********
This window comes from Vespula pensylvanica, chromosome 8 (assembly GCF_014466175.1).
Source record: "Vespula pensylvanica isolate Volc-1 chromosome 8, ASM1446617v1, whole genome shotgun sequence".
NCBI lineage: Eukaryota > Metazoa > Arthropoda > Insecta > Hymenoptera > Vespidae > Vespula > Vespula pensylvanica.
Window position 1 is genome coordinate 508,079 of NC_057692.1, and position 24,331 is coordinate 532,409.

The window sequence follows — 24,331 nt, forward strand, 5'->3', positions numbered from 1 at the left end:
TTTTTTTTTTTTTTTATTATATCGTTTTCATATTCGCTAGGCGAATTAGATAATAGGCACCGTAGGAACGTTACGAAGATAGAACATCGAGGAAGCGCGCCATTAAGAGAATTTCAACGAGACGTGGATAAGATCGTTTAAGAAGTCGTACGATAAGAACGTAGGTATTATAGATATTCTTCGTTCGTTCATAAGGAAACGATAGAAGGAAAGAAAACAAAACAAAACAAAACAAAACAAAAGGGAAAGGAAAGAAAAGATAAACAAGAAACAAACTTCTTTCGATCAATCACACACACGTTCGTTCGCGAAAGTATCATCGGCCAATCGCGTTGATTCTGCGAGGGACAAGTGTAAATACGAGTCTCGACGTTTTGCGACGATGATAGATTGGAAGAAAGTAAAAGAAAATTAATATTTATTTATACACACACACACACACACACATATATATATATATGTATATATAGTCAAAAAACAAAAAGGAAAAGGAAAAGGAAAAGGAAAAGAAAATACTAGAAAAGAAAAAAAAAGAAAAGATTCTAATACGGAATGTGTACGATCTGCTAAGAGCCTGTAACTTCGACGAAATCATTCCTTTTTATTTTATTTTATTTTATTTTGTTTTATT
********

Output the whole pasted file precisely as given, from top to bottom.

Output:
This window comes from Vespula pensylvanica, chromosome 8 (assembly GCF_014466175.1).
Source record: "Vespula pensylvanica isolate Volc-1 chromosome 8, ASM1446617v1, whole genome shotgun sequence".
NCBI lineage: Eukaryota > Metazoa > Arthropoda > Insecta > Hymenoptera > Vespidae > Vespula > Vespula pensylvanica.
Window position 1 is genome coordinate 508,079 of NC_057692.1, and position 24,331 is coordinate 532,409.

The window sequence follows — 24,331 nt, forward strand, 5'->3', positions numbered from 1 at the left end:
TTTTTTTTTTTTTTTATTATATCGTTTTCATATTCGCTAGGCGAATTAGATAATAGGCACCGTAGGAACGTTACGAAGATAGAACATCGAGGAAGCGCGCCATTAAGAGAATTTCAACGAGACGTGGATAAGATCGTTTAAGAAGTCGTACGATAAGAACGTAGGTATTATAGATATTCTTCGTTCGTTCATAAGGAAACGATAGAAGGAAAGAAAACAAAACAAAACAAAACAAAACAAAAGGGAAAGGAAAGAAAAGATAAACAAGAAACAAACTTCTTTCGATCAATCACACACACGTTCGTTCGCGAAAGTATCATCGGCCAATCGCGTTGATTCTGCGAGGGACAAGTGTAAATACGAGTCTCGACGTTTTGCGACGATGATAGATTGGAAGAAAGTAAAAGAAAATTAATATTTATTTATACACACACACACACACACACATATATATATATATGTATATATAGTCAAAAAACAAAAAGGAAAAGGAAAAGGAAAAGGAAAAGAAAATACTAGAAAAGAAAAAAAAAGAAAAGATTCTAATACGGAATGTGTACGATCTGCTAAGAGCCTGTAACTTCGACGAAATCATTCCTTTTTATTTTATTTTATTTTATTTTGTTTTATT